Of major importance is whether or not the tele-interaction is primary (direct between patient and clinician), secondary (between GP and dermatologist), or tertiary (between dermatologist and consultant dermatologist), and whether it is “store and forward” (SAF) or ‘real-time interactive (live)” (RTI).1,4 Live interactive teledermatology (RTI) has been correlated with higher consultative quality and improved clinical outcomes as compared to a SAF visit, where patients upload static photos and information in advance. There are several obvious reasons for RTI being superior in quality, an obvious one being that SAF often requires that the patient “play doctor” and decide what is significant to show and ask about. In addition, the optimal accuracy and value of RTI depends on follow-up over multiple visits.4
A thorough review of teledermatology pros and cons is beyond the scope of my discussion here and is not my objective. My objective is to stress that even in the best case scenario of teledermatology, it can never offer the same as a live in-person visit by a patient with a clinician and their staff. Of course, this statement assumes that both options are being employed with competence and high quality. I have heard it said on some recent webcasts on teledermatology that acne and rosacea are perfectly amenable to telemedicine, and also that the Center for Medicare and Medicaid (CMS) deems teledermatology to be equivalent to an in-person visit. I was not aware that CMS is to be considered as a reference for guidance on standards of care on patient and disease management. That is not the role of CMS. I agree that patients with acne and rosacea can be selectively managed at times via a telemedicine approach, especially where travel distance is a factor. However, I suggest each clinician evaluate their comfort level regarding how often and when you need to see a patient in person. As Nickolas Ashford and Valerie Simpson wrote, and Marvin Gaye and Tammi Terrell so fantastically sang in 1968, “Ain’t Nothing Like the Real Thing” was true back then, and still remains true today. Be careful to not cut corners on how you believe is the optimal way to manage your patient, which is not always the easiest way, including in this era where telemedicine is being somewhat forced upon us. As a specialty, dermatology has put a lot of effort into emphasizing the importance of the dermatologist as the primary clinician for diagnosis and management of all skin diseases. I really do not want to see us devalue our specialty by minimizing our importance in caring for some of our more common diseases like acne and rosacea, and turning it over to devices, cameras, and “apps”.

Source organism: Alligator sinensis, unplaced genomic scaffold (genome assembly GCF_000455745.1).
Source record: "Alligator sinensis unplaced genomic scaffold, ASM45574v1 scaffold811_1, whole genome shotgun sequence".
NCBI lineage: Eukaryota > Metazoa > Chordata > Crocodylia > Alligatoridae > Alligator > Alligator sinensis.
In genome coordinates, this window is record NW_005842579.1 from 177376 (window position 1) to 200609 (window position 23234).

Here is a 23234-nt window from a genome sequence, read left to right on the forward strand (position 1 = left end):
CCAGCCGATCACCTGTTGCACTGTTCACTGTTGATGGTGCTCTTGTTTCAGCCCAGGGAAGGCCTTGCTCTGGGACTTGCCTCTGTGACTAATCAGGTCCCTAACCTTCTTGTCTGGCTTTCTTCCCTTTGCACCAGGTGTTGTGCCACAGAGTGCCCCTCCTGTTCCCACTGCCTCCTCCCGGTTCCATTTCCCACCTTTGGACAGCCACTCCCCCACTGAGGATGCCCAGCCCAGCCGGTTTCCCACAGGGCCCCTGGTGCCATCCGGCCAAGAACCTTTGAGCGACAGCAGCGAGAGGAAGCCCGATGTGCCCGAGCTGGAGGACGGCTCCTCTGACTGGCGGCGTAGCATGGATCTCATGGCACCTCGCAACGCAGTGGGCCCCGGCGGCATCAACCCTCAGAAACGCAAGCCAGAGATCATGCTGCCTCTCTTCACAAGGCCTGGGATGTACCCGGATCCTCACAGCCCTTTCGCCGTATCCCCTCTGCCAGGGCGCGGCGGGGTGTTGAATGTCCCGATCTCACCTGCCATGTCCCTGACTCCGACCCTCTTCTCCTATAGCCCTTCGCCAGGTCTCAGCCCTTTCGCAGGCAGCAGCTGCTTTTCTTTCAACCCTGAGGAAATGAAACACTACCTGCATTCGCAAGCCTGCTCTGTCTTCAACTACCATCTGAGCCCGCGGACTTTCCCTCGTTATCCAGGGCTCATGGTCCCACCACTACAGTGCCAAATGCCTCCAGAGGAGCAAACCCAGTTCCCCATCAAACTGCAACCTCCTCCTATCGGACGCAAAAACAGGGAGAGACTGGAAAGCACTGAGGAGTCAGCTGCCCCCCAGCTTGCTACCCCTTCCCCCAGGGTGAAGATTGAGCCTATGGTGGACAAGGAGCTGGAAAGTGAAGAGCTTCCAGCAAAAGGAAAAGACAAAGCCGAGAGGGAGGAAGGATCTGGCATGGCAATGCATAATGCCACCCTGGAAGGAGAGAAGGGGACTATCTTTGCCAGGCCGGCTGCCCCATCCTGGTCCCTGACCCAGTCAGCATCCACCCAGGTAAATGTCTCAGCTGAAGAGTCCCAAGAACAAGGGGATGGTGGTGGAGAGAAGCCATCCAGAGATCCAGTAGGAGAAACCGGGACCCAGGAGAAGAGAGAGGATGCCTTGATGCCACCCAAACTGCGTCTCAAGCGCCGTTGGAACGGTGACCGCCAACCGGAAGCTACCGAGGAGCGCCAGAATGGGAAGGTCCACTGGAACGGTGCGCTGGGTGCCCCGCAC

James Q. Del Rosso DO
JDR Dermatology Research/Thomas Dermatology
Las Vegas, NV
1. Tensen E, Van der Heijden JP, Jaspers MWM, Witkamp L. Two decades of teledermatology: current status of integration in national healthcare systems. Curr Derm Reports. 2016;5:96-104.
2. Oakes K. COVID-19: coronavirus resources from AAD target safe office practices, new telemedicine guidance. Dermatology News. 2020;51(4):1-7.
3. Campagna M, Naka F, Lu J. Teledermatology: an updated overview of clinical application and reimbursement policies. Int J Women’s Dermatol. 2017;3:176-179.
4. Lamel S, Chambers CJ, Ratnarathorn M, Armstrong AW. Impact of live interactive teledermatology on diagnosis, disease management, and clinical outcomes. Arch Dermatol. 2012;148(1):61-65.